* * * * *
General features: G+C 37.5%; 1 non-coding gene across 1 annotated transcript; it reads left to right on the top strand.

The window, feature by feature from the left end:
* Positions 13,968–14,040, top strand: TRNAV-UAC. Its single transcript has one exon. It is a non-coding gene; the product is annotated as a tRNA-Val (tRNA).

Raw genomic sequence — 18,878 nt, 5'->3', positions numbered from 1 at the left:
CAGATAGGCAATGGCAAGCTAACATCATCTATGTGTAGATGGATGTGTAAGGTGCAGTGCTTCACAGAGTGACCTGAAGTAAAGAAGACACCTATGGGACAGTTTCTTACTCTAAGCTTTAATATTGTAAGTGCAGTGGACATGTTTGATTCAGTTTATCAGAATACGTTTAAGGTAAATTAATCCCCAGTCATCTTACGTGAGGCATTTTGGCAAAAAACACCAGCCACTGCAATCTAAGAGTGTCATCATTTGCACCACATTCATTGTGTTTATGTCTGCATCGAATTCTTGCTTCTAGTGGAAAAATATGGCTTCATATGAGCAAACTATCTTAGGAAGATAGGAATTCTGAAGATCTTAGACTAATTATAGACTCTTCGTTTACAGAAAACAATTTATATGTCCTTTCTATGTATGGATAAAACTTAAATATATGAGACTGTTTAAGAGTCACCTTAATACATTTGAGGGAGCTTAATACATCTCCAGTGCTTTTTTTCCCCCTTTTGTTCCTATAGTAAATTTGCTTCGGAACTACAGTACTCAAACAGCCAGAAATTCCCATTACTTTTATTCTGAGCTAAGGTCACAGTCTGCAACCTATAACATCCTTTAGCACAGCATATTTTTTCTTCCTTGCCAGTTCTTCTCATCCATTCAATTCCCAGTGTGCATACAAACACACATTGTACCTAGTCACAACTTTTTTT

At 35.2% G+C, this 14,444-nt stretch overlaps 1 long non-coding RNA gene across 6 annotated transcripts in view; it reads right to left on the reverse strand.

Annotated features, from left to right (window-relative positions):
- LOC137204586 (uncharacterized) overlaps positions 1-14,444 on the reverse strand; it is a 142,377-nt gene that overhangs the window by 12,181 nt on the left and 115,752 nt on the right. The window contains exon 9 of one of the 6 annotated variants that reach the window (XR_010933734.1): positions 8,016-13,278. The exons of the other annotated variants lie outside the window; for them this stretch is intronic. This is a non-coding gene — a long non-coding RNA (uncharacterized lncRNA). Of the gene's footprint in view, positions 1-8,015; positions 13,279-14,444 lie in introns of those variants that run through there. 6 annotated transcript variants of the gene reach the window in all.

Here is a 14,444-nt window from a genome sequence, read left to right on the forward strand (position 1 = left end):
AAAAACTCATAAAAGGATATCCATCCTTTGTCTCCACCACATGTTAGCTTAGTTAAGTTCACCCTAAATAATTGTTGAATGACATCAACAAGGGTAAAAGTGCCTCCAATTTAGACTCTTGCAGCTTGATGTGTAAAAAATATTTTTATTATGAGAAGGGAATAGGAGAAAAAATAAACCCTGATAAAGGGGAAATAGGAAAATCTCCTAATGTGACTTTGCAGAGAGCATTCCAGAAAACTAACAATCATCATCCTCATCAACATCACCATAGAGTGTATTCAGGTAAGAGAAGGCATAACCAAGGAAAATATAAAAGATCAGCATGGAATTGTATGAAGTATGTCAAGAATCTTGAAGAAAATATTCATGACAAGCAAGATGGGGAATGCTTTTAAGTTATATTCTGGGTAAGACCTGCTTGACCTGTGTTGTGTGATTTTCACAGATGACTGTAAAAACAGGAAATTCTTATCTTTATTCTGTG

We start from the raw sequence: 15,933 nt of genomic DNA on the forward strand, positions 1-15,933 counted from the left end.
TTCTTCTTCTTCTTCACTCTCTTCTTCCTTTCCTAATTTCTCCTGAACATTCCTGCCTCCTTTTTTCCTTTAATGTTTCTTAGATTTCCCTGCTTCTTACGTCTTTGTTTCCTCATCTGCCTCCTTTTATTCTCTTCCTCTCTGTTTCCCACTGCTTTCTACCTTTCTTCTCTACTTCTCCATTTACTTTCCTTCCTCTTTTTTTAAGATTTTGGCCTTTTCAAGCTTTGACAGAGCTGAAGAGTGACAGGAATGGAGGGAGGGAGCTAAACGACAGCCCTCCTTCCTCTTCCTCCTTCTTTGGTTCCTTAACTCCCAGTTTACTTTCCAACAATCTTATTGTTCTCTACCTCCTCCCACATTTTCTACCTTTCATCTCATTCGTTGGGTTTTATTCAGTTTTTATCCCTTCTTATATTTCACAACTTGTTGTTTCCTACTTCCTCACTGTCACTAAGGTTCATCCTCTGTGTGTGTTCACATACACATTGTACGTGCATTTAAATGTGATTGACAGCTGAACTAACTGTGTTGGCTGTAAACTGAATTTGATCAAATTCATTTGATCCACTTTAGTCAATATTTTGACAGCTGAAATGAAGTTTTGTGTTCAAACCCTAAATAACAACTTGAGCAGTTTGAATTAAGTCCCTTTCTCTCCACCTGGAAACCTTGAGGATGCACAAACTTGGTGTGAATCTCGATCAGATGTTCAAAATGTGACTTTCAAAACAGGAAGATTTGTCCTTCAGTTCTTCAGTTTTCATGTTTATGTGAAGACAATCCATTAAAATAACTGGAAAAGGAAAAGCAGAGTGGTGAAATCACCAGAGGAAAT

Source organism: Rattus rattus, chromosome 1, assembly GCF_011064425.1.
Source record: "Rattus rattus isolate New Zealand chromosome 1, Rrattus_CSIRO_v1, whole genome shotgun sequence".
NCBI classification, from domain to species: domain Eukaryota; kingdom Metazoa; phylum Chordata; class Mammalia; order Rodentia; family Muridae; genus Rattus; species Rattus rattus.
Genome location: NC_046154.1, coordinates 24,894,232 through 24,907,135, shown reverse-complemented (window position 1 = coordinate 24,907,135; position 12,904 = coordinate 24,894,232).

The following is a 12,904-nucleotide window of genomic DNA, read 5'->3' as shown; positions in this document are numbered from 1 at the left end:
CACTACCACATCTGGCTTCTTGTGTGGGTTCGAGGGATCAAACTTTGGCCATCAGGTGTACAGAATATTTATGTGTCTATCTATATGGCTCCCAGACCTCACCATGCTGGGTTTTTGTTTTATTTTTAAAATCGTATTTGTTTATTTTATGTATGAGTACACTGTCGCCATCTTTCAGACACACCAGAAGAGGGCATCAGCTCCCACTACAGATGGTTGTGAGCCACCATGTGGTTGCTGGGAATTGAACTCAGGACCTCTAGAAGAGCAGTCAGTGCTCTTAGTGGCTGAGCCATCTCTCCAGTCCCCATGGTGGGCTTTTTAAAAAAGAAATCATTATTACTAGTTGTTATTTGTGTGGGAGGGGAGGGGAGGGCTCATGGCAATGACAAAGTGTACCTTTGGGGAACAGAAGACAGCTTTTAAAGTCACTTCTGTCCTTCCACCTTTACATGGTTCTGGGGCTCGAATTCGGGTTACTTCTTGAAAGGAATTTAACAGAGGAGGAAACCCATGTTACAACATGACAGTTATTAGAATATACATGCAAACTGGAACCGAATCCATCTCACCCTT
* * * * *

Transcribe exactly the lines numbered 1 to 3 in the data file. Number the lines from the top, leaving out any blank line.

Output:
General features: G+C 37.5%; 1 non-coding gene across 1 annotated transcript; it reads left to right on the top strand.

The window, feature by feature from the left end:
* Positions 13,968–14,040, top strand: TRNAV-UAC. Its single transcript has one exon. It is a non-coding gene; the product is annotated as a tRNA-Val (tRNA).